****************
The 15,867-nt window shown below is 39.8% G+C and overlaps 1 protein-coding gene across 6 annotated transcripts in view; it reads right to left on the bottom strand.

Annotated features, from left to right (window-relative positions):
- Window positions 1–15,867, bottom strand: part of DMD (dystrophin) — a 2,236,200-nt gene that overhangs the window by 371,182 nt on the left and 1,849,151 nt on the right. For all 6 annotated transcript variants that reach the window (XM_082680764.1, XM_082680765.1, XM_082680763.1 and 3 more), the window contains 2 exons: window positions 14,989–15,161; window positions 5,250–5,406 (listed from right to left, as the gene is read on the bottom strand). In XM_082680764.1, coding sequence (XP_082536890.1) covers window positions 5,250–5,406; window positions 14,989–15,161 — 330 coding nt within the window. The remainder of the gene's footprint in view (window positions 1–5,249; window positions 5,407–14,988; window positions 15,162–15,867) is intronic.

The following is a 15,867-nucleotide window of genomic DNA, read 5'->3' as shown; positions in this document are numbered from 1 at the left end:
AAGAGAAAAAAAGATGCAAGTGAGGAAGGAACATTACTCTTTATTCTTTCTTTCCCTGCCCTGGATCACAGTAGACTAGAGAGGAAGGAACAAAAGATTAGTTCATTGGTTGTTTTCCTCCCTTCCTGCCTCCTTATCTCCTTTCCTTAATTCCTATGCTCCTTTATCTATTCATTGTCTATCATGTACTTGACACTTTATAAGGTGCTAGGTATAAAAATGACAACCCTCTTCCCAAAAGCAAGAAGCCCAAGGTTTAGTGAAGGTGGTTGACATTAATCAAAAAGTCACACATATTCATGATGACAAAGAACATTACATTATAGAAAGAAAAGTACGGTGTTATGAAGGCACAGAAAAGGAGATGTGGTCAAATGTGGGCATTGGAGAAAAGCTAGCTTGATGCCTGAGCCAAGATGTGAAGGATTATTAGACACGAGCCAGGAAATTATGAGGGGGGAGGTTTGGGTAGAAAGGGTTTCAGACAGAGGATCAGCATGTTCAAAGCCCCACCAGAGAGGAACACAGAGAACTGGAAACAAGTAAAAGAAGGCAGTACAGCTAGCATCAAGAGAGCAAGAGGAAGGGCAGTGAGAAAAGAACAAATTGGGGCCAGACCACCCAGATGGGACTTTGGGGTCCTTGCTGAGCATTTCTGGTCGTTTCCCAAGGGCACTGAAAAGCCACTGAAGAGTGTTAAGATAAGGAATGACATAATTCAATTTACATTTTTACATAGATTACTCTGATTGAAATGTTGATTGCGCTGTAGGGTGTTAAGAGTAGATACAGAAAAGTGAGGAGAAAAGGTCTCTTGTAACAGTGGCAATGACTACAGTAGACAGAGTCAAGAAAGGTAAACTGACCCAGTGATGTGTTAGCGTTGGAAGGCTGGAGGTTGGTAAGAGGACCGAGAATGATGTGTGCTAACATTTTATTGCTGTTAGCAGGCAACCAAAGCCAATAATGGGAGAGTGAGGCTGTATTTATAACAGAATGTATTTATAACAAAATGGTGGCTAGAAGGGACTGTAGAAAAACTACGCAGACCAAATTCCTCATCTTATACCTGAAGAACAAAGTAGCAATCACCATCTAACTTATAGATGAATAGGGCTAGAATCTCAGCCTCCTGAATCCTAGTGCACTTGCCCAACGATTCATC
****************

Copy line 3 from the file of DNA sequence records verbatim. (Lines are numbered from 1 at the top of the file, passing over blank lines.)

- Window positions 1–15,867, bottom strand: part of DMD (dystrophin) — a 2,236,200-nt gene that overhangs the window by 371,182 nt on the left and 1,849,151 nt on the right. For all 6 annotated transcript variants that reach the window (XM_082680764.1, XM_082680765.1, XM_082680763.1 and 3 more), the window contains 2 exons: window positions 14,989–15,161; window positions 5,250–5,406 (listed from right to left, as the gene is read on the bottom strand). In XM_082680764.1, coding sequence (XP_082536890.1) covers window positions 5,250–5,406; window positions 14,989–15,161 — 330 coding nt within the window. The remainder of the gene's footprint in view (window positions 1–5,249; window positions 5,407–14,988; window positions 15,162–15,867) is intronic.